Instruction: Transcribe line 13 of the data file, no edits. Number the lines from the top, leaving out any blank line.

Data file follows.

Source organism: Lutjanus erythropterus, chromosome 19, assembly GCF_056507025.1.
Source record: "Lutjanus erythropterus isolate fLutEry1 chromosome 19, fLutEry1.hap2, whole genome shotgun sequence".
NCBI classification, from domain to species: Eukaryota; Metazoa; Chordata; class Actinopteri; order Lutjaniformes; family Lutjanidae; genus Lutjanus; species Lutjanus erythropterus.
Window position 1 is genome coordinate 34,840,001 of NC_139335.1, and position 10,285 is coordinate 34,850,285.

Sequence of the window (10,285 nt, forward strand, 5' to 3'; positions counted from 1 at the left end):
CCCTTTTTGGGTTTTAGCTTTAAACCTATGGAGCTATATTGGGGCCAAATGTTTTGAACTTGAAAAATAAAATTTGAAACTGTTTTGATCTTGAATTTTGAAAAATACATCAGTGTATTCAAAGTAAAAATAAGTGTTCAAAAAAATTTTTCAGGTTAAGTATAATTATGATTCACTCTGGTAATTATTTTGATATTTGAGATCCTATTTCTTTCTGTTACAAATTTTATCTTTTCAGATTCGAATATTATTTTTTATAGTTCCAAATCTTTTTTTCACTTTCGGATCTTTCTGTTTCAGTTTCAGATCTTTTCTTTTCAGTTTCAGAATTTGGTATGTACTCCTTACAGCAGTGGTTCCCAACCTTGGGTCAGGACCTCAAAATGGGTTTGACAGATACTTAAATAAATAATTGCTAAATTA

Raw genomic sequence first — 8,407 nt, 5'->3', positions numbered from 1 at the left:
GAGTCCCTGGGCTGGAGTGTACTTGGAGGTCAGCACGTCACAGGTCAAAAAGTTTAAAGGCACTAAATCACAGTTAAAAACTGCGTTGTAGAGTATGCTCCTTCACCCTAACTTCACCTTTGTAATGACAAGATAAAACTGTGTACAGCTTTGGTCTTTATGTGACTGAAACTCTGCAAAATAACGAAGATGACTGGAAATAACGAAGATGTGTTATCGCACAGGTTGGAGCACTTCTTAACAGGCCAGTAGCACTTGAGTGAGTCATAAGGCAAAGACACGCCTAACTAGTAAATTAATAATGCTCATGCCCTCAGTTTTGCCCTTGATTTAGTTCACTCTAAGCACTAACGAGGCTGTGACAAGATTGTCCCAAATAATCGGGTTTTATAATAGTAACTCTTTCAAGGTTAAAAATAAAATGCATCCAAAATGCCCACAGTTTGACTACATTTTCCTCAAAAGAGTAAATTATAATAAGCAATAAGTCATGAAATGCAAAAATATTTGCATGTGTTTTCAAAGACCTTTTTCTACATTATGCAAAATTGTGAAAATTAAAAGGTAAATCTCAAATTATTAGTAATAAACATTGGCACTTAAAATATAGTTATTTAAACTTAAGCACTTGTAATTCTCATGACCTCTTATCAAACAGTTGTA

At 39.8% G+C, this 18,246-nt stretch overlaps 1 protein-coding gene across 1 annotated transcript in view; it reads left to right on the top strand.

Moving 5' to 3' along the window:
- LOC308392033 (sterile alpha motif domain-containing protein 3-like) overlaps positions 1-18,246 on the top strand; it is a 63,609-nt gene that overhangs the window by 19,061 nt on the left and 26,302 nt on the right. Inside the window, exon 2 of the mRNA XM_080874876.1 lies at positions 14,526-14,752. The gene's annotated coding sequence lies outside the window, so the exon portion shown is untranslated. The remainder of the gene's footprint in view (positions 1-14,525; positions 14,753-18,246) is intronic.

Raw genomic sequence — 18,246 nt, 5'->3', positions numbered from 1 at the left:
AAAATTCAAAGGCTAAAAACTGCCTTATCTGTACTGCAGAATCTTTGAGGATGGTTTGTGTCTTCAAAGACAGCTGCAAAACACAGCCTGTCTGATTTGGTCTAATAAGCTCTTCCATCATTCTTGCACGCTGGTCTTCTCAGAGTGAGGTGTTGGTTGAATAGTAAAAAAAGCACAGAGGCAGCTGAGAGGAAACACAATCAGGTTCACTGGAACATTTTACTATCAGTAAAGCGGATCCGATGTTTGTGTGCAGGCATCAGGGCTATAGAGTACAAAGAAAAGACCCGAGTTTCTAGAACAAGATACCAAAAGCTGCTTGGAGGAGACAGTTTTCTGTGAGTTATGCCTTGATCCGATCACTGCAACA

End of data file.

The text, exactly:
AAAATTCAAAGGCTAAAAACTGCCTTATCTGTACTGCAGAATCTTTGAGGATGGTTTGTGTCTTCAAAGACAGCTGCAAAACACAGCCTGTCTGATTTGGTCTAATAAGCTCTTCCATCATTCTTGCACGCTGGTCTTCTCAGAGTGAGGTGTTGGTTGAATAGTAAAAAAAGCACAGAGGCAGCTGAGAGGAAACACAATCAGGTTCACTGGAACATTTTACTATCAGTAAAGCGGATCCGATGTTTGTGTGCAGGCATCAGGGCTATAGAGTACAAAGAAAAGACCCGAGTTTCTAGAACAAGATACCAAAAGCTGCTTGGAGGAGACAGTTTTCTGTGAGTTATGCCTTGATCCGATCACTGCAACA